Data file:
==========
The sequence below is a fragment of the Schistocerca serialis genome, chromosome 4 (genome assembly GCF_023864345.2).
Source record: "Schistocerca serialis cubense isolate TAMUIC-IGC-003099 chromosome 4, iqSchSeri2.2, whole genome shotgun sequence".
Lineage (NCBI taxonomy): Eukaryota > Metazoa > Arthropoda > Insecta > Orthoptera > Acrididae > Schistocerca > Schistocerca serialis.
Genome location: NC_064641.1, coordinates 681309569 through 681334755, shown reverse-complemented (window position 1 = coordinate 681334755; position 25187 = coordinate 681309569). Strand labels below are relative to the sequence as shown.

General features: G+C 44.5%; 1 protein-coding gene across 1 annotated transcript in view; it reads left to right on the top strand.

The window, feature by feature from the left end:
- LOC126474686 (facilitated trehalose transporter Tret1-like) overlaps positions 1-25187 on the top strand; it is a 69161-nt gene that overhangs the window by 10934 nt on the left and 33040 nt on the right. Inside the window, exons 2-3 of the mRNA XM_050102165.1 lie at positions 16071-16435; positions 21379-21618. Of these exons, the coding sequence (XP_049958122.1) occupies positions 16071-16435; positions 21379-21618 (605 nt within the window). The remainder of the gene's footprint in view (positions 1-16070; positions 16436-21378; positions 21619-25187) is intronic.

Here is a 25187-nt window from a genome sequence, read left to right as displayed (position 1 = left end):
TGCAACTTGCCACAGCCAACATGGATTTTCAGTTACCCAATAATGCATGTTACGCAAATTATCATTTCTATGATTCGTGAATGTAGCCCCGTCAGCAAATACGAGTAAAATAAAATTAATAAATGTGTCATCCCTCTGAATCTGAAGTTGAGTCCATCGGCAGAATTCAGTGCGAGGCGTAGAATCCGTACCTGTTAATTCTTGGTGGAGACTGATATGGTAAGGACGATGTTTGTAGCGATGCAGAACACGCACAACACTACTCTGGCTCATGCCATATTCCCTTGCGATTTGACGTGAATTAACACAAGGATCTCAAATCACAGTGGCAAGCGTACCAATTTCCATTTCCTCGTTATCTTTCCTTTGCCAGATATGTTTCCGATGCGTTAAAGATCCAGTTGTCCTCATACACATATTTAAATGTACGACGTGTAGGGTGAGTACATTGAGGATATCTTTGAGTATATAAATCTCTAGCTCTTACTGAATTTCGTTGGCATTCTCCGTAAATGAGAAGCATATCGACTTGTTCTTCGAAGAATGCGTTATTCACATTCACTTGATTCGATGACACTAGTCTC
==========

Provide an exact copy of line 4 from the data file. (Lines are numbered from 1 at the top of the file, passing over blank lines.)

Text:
Genome location: NC_064641.1, coordinates 681309569 through 681334755, shown reverse-complemented (window position 1 = coordinate 681334755; position 25187 = coordinate 681309569). Strand labels below are relative to the sequence as shown.